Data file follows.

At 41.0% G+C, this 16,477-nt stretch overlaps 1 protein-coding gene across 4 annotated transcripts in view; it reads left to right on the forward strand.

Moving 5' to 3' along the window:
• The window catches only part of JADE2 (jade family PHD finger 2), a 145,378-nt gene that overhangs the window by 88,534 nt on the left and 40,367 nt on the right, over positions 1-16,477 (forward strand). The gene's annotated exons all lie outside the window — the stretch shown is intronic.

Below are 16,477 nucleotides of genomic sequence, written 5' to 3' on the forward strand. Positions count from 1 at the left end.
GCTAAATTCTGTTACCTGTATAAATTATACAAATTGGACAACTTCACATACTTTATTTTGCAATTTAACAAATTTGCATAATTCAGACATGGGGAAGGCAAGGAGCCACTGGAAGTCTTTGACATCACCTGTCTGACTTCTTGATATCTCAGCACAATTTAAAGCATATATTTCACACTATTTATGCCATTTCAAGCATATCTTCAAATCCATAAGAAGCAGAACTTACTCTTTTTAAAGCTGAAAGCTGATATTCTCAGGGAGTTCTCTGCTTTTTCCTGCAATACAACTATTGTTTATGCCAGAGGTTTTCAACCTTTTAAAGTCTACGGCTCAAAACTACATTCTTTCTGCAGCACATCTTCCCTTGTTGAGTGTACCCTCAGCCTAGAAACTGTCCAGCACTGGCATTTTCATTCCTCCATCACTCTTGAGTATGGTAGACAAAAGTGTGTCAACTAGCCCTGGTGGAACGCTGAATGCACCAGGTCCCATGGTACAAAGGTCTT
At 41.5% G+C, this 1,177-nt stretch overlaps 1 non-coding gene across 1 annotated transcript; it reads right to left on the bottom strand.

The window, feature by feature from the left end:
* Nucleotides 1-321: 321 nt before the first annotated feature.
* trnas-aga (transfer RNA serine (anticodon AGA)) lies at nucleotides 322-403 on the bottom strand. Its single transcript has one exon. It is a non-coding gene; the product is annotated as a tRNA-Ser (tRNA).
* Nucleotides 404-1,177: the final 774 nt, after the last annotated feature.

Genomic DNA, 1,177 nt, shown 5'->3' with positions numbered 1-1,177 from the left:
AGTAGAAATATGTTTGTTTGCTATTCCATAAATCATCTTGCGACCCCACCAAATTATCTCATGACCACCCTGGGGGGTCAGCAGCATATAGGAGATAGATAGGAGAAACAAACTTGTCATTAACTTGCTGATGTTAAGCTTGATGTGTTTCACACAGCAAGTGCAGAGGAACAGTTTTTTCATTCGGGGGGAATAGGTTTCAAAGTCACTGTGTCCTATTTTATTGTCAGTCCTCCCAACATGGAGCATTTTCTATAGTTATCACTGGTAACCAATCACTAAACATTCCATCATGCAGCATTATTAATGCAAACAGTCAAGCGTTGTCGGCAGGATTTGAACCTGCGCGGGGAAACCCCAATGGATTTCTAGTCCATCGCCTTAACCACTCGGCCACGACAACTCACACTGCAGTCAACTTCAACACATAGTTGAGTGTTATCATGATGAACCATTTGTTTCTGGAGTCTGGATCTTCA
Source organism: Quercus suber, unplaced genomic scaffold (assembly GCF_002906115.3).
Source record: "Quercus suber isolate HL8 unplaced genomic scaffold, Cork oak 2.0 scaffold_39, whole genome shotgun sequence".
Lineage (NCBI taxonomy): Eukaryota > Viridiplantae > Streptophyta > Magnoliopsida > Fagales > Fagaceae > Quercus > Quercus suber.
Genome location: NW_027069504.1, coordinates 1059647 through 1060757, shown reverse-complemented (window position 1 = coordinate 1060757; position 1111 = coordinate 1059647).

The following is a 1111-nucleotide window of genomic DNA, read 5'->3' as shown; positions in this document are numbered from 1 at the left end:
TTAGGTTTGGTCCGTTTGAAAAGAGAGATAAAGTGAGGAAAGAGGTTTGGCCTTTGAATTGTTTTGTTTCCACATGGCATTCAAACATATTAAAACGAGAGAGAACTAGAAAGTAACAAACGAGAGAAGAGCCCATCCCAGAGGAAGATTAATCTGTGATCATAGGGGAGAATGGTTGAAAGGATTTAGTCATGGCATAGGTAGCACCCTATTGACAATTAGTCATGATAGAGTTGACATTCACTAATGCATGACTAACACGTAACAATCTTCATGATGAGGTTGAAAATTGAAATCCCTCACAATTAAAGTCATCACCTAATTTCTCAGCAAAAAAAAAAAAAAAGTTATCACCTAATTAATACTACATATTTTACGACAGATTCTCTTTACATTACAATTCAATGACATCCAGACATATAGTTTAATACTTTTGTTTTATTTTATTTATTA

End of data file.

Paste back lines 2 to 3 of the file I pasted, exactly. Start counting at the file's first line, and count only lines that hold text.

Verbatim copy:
Moving 5' to 3' along the window:
• The window catches only part of JADE2 (jade family PHD finger 2), a 145,378-nt gene that overhangs the window by 88,534 nt on the left and 40,367 nt on the right, over positions 1-16,477 (forward strand). The gene's annotated exons all lie outside the window — the stretch shown is intronic.